Some, of course, we would consider antiquated, but there are many gems here: Rule #1 - Every action done in company ought to be done with some sign of respect to those that are present;" Rule #6 - Sleep not when others speak, sit not when others stand, speak not when you sh
Bookworm Amir
Jul 18, 2012 rated it liked it
Well for me, basic principles (what we now call protocol) on how to conduct yourself (in terms of clothing, eating, behaving, conversing).

But truth be told - a lot more people, the public really, should read this. Not everyone has had protocol training. But even so, this is something that we learn, and learn even more throughout our lifetime. And its a set of skills that will stick with you throughout your dealings with other people in whatever way.

Manners are but fading - and we need a renaiss
Jun 21, 2008 rated it really liked it
Recommends it for: any interested in rules of civility
Supposedly written by Washington in his youth, it is said that he based it on rules of etiquette written by French Jesuit monks in the 15th century. Some of the language is a little tough to understand and some of the rules are antiquated. All in all though, a very good reference book for how to act appropriately in a variety of different situations. He has stuff like, and I paraphrase: "Don't laugh at your own jokes", "Don't ask about someone's personal business" and "Don't talk poorly of someo ...more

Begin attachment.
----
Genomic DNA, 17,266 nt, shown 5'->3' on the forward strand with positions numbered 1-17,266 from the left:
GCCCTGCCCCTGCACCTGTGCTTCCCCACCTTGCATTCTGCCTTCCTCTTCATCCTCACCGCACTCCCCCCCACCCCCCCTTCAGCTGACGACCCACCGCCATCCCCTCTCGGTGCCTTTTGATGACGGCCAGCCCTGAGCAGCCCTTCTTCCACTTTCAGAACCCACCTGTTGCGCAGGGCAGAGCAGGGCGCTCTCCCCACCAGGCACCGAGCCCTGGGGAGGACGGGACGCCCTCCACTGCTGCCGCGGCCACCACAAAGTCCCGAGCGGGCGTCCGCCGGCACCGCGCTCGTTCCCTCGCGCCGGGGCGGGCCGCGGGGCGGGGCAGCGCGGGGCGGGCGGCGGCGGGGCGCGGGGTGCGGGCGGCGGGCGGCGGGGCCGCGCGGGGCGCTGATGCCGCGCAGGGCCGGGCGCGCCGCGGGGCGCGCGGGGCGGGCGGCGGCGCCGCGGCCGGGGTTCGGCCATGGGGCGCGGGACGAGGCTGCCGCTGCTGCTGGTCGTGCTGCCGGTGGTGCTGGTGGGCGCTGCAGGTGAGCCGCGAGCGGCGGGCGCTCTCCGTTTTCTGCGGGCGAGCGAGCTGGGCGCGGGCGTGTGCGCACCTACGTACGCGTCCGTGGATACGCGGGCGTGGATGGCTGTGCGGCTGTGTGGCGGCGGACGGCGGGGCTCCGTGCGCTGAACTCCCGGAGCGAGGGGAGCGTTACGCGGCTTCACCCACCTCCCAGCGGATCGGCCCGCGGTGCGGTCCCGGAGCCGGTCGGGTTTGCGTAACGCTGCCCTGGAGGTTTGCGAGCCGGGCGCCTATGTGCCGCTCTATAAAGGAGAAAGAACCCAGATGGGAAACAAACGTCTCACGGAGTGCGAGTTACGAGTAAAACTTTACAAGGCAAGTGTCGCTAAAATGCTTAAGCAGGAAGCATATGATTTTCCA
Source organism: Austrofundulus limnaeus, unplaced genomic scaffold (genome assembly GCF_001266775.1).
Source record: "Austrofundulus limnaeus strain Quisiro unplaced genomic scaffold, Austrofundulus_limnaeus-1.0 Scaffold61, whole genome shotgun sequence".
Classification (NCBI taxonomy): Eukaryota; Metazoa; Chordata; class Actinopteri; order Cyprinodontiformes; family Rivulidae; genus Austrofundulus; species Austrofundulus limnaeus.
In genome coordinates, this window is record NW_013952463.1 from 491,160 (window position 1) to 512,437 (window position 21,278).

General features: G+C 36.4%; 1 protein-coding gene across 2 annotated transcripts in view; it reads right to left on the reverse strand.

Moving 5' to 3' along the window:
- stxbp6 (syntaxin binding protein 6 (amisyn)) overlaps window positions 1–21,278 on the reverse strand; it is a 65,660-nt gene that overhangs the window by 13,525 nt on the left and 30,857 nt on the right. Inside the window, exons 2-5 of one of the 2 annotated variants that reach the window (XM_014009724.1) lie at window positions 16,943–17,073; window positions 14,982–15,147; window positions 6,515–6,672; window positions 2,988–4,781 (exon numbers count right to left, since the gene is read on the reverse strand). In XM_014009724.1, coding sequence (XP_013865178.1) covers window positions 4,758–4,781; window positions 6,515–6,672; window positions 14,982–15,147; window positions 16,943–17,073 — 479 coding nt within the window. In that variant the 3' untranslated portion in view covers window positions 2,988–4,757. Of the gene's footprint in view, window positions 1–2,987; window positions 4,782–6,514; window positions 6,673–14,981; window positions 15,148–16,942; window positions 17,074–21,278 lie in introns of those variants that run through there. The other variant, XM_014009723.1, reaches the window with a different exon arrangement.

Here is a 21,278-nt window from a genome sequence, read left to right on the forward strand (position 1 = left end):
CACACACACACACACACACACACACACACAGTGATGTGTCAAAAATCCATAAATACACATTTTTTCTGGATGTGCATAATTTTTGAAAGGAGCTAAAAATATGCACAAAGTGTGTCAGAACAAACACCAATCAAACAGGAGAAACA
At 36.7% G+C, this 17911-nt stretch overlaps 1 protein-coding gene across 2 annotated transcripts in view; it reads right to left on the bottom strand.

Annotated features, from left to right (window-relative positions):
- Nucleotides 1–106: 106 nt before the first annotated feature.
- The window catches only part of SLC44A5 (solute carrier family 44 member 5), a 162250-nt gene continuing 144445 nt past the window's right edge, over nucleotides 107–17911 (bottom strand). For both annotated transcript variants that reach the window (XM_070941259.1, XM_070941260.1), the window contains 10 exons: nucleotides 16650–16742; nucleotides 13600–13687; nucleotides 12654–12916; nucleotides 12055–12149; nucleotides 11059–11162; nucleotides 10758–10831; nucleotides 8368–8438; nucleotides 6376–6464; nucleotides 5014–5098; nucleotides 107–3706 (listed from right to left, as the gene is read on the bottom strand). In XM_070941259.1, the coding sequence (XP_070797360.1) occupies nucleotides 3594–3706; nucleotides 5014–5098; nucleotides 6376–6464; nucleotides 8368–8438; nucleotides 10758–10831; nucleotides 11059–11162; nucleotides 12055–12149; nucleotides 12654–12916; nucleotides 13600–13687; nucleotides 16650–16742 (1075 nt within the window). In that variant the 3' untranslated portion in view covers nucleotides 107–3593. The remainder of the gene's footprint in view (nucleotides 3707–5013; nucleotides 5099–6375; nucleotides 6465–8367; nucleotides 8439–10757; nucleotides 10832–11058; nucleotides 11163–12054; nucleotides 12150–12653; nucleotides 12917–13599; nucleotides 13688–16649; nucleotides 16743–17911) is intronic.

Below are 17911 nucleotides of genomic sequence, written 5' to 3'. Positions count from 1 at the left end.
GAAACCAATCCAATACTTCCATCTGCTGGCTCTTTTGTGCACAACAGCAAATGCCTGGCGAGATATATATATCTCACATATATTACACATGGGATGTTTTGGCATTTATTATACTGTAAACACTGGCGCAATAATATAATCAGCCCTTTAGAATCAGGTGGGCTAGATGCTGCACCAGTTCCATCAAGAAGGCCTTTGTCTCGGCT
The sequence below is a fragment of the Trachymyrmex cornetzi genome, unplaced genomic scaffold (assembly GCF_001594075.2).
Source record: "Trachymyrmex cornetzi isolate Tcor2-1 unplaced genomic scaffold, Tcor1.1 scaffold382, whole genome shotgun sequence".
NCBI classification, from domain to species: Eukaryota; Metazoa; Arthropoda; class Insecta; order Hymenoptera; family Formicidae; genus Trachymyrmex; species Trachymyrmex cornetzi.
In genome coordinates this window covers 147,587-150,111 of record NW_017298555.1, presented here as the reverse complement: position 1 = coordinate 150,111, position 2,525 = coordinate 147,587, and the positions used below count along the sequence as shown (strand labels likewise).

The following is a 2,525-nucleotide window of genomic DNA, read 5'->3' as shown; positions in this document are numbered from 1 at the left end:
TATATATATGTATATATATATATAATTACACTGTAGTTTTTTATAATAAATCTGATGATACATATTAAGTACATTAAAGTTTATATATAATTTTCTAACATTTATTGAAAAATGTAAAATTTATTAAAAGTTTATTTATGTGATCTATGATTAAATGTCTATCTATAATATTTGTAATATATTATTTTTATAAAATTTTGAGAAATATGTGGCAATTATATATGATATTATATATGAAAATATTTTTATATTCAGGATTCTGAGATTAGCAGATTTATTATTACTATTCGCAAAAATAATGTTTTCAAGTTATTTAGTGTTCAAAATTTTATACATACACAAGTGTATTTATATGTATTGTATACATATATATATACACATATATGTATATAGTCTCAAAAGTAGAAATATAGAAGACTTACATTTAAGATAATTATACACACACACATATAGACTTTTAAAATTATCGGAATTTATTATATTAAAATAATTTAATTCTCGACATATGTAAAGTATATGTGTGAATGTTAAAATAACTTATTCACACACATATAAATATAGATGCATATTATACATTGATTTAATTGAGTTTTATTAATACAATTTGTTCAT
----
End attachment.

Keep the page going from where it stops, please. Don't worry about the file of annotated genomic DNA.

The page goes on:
Nov 06, 2014 rated it it was ok
Though an interesting look at what constituted proper behavior for upper class men in the 18th century, this edition is not particularly clear on the actual origin of the rules (which were not written by Washington, but translated by him). It is unlikely that most people from other walks of life followed these even at the time, which is why the comments in other reviews to the effect that people should follow these more strictly today amuse me a little. Though yes, there are some very good sugge ...more
Willow Redd
Nov 26, 2014 rated it liked it
At the age of 14, George Washington translated and copied down a list of 110 French maxims on civility and decent behavior. Reading these, I'm willing to bet that Washington would be appalled at the current state of civility in the world, but then, I'm sure there were also plenty of people in his own time that appalled him if he truly believed and followed all of these rules.